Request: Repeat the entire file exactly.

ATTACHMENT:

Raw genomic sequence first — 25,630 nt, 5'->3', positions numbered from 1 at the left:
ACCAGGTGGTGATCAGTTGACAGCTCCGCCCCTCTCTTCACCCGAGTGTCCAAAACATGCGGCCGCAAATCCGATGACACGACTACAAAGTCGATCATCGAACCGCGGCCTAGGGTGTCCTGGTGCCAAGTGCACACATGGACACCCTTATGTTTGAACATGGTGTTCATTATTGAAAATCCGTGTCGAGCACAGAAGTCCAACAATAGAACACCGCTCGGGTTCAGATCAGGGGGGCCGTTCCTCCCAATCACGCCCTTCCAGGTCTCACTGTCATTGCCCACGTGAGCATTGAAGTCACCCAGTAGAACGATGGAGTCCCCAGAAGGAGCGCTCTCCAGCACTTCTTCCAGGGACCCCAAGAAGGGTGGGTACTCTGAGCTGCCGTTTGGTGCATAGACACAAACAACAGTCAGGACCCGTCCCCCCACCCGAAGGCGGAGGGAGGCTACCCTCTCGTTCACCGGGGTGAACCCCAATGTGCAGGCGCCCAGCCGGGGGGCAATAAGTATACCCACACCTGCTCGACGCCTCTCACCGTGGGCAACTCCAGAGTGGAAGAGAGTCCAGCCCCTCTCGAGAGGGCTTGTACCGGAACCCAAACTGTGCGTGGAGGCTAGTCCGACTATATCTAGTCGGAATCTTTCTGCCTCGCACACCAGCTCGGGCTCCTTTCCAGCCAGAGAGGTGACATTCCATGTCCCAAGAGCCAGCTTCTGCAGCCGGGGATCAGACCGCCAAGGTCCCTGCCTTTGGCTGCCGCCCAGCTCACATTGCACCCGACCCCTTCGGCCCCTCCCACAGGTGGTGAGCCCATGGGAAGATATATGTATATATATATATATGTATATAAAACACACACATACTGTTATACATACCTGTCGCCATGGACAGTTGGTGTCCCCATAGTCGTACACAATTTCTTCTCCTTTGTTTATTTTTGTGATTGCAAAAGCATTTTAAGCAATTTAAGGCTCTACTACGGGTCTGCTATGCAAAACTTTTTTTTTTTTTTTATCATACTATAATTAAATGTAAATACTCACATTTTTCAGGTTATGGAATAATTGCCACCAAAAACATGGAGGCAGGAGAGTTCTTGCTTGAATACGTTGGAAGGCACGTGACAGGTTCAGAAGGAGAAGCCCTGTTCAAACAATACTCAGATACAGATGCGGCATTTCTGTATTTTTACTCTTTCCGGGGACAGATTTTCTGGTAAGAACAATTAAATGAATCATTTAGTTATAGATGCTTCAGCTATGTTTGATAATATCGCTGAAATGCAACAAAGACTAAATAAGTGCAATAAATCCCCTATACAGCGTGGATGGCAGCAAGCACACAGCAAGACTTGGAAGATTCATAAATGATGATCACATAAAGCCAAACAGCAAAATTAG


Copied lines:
Raw genomic sequence first — 25,630 nt, 5'->3', positions numbered from 1 at the left:
ACCAGGTGGTGATCAGTTGACAGCTCCGCCCCTCTCTTCACCCGAGTGTCCAAAACATGCGGCCGCAAATCCGATGACACGACTACAAAGTCGATCATCGAACCGCGGCCTAGGGTGTCCTGGTGCCAAGTGCACACATGGACACCCTTATGTTTGAACATGGTGTTCATTATTGAAAATCCGTGTCGAGCACAGAAGTCCAACAATAGAACACCGCTCGGGTTCAGATCAGGGGGGCCGTTCCTCCCAATCACGCCCTTCCAGGTCTCACTGTCATTGCCCACGTGAGCATTGAAGTCACCCAGTAGAACGATGGAGTCCCCAGAAGGAGCGCTCTCCAGCACTTCTTCCAGGGACCCCAAGAAGGGTGGGTACTCTGAGCTGCCGTTTGGTGCATAGACACAAACAACAGTCAGGACCCGTCCCCCCACCCGAAGGCGGAGGGAGGCTACCCTCTCGTTCACCGGGGTGAACCCCAATGTGCAGGCGCCCAGCCGGGGGGCAATAAGTATACCCACACCTGCTCGACGCCTCTCACCGTGGGCAACTCCAGAGTGGAAGAGAGTCCAGCCCCTCTCGAGAGGGCTTGTACCGGAACCCAAACTGTGCGTGGAGGCTAGTCCGACTATATCTAGTCGGAATCTTTCTGCCTCGCACACCAGCTCGGGCTCCTTTCCAGCCAGAGAGGTGACATTCCATGTCCCAAGAGCCAGCTTCTGCAGCCGGGGATCAGACCGCCAAGGTCCCTGCCTTTGGCTGCCGCCCAGCTCACATTGCACCCGACCCCTTCGGCCCCTCCCACAGGTGGTGAGCCCATGGGAAGATATATGTATATATATATATATGTATATAAAACACACACATACTGTTATACATACCTGTCGCCATGGACAGTTGGTGTCCCCATAGTCGTACACAATTTCTTCTCCTTTGTTTATTTTTGTGATTGCAAAAGCATTTTAAGCAATTTAAGGCTCTACTACGGGTCTGCTATGCAAAACTTTTTTTTTTTTTTTATCATACTATAATTAAATGTAAATACTCACATTTTTCAGGTTATGGAATAATTGCCACCAAAAACATGGAGGCAGGAGAGTTCTTGCTTGAATACGTTGGAAGGCACGTGACAGGTTCAGAAGGAGAAGCCCTGTTCAAACAATACTCAGATACAGATGCGGCATTTCTGTATTTTTACTCTTTCCGGGGACAGATTTTCTGGTAAGAACAATTAAATGAATCATTTAGTTATAGATGCTTCAGCTATGTTTGATAATATCGCTGAAATGCAACAAAGACTAAATAAGTGCAATAAATCCCCTATACAGCGTGGATGGCAGCAAGCACACAGCAAGACTTGGAAGATTCATAAATGATGATCACATAAAGCCAAACAGCAAAATTAG